In the parable of the good Samaritan, when a well-meaning but legalistic, literal-minded young man asks Jesus who this neighbor is that he is supposed to love as his own self, Jesus doesn’t talk about the neighbor who is living in the house next to him in the same neighborhood he can afford Jesus talks about the one who is dying in the streets of the city. So who is dying in ours? Who is in the ditch this week? Who is our neighbor that we are called to love as our own self?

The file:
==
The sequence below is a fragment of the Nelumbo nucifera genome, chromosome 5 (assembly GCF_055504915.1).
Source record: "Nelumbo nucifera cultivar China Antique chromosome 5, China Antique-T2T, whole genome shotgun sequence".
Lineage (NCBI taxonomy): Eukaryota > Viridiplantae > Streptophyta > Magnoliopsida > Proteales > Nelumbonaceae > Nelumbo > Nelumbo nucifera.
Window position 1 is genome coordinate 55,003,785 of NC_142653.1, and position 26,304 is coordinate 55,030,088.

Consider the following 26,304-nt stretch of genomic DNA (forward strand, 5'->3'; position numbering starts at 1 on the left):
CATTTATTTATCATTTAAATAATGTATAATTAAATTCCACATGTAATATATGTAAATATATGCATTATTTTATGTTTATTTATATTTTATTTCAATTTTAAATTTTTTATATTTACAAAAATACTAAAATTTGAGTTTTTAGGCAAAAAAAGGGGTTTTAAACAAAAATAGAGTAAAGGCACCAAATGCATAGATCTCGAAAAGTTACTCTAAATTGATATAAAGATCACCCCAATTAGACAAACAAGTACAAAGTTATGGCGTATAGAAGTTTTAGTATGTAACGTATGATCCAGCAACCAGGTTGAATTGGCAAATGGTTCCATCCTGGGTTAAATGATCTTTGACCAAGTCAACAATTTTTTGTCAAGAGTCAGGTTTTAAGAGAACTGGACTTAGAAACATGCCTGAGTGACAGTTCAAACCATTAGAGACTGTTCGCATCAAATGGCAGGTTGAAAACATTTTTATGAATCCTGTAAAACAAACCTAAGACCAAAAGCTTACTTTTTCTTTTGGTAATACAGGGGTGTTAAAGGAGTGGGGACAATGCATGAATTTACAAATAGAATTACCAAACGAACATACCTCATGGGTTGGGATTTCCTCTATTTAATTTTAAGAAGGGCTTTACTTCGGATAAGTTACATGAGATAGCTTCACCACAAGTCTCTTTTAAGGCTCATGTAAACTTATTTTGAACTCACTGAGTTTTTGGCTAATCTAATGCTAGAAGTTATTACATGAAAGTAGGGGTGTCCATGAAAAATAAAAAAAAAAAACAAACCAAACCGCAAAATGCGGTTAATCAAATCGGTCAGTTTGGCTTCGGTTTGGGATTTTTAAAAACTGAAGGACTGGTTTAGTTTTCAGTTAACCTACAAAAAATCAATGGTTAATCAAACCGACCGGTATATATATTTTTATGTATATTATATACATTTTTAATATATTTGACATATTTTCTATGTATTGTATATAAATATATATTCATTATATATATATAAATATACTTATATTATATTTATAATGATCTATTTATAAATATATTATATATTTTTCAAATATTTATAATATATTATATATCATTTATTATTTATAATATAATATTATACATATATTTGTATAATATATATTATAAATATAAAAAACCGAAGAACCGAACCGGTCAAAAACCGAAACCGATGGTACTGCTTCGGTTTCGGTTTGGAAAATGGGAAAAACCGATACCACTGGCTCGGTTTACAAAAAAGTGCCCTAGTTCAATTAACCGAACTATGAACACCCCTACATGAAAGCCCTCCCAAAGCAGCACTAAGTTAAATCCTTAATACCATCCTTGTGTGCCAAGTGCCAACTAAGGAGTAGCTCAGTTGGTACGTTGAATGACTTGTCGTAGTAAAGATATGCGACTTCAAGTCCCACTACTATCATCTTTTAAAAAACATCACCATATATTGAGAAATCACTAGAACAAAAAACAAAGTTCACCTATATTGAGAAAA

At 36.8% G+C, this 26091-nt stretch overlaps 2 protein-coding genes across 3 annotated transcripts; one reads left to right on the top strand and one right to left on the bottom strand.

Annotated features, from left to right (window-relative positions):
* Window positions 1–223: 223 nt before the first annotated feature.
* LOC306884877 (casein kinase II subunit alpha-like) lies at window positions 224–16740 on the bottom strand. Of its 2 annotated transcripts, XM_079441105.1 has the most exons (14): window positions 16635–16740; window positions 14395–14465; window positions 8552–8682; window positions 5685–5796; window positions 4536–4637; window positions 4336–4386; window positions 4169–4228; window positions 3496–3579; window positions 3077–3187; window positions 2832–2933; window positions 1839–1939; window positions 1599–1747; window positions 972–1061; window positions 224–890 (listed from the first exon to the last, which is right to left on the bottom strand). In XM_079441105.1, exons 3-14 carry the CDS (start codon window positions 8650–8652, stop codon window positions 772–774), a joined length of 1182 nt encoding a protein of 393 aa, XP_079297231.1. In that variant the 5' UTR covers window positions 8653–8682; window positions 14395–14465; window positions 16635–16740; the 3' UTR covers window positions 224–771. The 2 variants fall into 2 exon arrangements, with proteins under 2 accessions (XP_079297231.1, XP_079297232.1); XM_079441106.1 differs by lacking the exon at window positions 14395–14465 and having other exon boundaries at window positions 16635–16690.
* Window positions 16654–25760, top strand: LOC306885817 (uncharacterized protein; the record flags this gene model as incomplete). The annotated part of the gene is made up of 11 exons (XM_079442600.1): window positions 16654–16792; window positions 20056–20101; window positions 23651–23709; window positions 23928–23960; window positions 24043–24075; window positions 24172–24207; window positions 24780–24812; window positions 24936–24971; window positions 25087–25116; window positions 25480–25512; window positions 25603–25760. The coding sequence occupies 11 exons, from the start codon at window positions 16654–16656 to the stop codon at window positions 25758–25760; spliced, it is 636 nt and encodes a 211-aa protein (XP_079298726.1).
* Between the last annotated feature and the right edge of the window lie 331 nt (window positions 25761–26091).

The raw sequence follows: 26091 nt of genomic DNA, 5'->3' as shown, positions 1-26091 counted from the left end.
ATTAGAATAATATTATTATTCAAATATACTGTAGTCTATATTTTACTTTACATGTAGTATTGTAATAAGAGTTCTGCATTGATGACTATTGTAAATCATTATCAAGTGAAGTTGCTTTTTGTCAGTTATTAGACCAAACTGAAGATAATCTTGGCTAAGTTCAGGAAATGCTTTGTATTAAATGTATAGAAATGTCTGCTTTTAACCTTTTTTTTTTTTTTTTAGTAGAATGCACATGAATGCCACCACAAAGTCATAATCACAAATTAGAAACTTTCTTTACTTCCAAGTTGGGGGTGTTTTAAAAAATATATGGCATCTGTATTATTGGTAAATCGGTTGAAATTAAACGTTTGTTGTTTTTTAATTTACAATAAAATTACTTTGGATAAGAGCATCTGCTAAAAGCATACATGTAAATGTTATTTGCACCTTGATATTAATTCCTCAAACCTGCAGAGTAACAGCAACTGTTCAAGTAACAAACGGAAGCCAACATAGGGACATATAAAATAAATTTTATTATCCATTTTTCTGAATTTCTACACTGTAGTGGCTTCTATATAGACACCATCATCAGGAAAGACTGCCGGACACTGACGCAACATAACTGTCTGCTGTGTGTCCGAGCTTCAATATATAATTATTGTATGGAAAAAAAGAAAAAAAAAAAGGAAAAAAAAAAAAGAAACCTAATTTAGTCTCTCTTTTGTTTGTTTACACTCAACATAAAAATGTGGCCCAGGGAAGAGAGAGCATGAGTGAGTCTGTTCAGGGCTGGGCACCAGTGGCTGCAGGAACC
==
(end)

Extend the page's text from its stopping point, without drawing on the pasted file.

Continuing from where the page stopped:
In the deaths of Alton Sterling and Philando Castile, one a proud father of five, the other a mentor and role model to many more children than that in the school where he worked, we do not simply see the unfortunate actions of a few stressed cops with poor judgement, we see a symptom of a vast system which has been designed from the bottom up to keep some folks in the ditch while others climb up over them. In the deaths of Alton Sterling and Philando Castile we do not simply see isolated events but a pattern that continues to occur, like poison slowly rising up from the deep which some have only just begun to notice dotting the surface of the water, just as the most recent mass shooting of police officers in Dallas is not an isolated event but a pattern of mass gun violence which continues to rise and spread and consume us.